The famous Hotel Steyne on Manly Beach has narrowly avoided a Strike, after defence and Arthur Laundy told the Court of its marked turnaround.
Throughout the 80s and 90s Manly was known as one of Sydney’s hotspots for violence and drunken antics, with the tourist mecca ‘Corso’ strip and beachfront alive with revellers until the early hours every weekend.
The indomitable centre of this action was the large-format, late-trading Hotel Steyne, on the corner of the Corso, overlooking the beach. While hotels such as the Ivanhoe, New Brighton, Manly Pacific and Manly Hotel itself went in and out of fashion, The Steyne, as it was known, was the stalwart that saw thousands of patrons on a Friday and Saturday night.
This landmark corner building, with four bars and a takeaway liquor store, was purchased post-GFC by a partnership including Arthur Laundy and John Singleton. Still trading well, it was well known for drunken violence both inside and outside.
The new owners installed the highly regarded Gerard Dore* and a new approach that targeted its poor reputation and the family-based clientele that had ceased coming to the venue.
Far from the beer and wine-swilling young patronage that traditionally inhabited The Steyne, it soon saw Australia’s first boutique cider bar in a pub, Moonshine, which made use of a disused third-storey area looking down on the world-famous Manly beach.
Last September the Hotel was hit with breaches relating to four underage girls. New licensee Stephen O’Sullivan last week plead guilty to four counts of allowing the underage patrons to remain on the premises for more than three hours, and three counts of allowing them to buy alcohol.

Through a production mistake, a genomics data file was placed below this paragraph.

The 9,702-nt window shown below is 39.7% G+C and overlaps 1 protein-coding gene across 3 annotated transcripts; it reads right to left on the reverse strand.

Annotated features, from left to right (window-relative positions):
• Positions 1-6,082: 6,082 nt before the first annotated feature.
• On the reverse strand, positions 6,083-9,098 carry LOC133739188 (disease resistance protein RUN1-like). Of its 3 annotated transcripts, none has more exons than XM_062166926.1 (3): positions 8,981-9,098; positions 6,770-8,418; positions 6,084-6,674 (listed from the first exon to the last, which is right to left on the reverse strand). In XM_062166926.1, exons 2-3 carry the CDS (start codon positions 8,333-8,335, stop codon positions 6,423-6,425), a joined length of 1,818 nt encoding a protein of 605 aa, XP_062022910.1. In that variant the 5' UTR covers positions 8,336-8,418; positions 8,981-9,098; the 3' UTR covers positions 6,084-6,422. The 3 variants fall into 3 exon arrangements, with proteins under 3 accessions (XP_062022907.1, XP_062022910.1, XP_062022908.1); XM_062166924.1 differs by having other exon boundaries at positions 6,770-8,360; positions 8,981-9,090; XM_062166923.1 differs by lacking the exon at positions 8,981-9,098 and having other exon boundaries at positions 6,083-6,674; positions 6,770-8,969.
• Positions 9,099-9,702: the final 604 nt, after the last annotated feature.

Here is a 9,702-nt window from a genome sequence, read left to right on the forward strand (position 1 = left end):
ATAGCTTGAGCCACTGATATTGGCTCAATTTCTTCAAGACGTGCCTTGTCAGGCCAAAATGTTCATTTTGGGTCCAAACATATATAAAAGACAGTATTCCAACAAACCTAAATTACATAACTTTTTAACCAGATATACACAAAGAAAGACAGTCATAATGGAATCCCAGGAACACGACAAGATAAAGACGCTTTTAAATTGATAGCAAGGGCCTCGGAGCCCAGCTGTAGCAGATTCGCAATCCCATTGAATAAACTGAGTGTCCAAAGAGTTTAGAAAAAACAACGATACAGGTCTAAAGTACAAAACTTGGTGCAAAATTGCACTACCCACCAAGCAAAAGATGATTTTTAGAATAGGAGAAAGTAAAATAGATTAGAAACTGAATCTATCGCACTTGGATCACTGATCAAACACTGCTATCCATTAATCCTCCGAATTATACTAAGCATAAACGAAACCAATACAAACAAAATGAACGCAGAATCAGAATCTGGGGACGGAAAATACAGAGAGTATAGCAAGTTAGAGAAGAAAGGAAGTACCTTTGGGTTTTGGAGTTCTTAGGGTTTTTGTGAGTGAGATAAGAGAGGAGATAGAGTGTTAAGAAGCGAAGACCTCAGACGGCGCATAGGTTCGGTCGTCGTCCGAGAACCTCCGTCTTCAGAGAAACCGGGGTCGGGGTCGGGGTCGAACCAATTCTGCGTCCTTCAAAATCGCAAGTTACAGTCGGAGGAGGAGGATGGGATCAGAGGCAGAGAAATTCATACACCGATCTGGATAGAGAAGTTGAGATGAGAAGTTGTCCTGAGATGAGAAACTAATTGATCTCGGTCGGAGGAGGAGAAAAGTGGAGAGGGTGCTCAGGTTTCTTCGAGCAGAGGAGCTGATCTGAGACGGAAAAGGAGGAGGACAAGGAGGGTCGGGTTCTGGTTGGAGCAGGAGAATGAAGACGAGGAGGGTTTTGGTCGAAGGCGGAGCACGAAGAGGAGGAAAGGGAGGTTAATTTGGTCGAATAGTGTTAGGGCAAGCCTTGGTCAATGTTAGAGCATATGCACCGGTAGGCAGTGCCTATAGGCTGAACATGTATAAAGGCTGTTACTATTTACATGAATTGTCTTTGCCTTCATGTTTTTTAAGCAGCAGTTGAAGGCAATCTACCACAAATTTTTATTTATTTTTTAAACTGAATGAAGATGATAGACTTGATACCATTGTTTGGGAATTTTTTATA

Two female barstaff who served the girls were dismissed and fined $1100, and the other 21 staff on duty that night were cautioned.
The Laundy Group confirmed to PubTIC that Arthur Laundy himself appeared in court in defence of the Hotel’s recent reputation and O’Sullivan. The respected Group operator spoke of measures such as their change to security policies and discontinuing live music, which he conceded had halved profit in the venue.
Magistrate Christopher Longley consequently chose not to proceed to conviction, which would have made the Hotel eligible for a Strike under the Office of Liquor Gaming & Racing’s (OLGR) 3-Strikes policy.
O’Sullivan was issued a 12-month good-behaviour bond and warned licensing police would likely be keeping close track of the venue.
*Dore recently took control of his own venue, Stanmore’s Salisbury Hotel.
Hotel Steyne from Manly Beach (Image: Sprout Daily)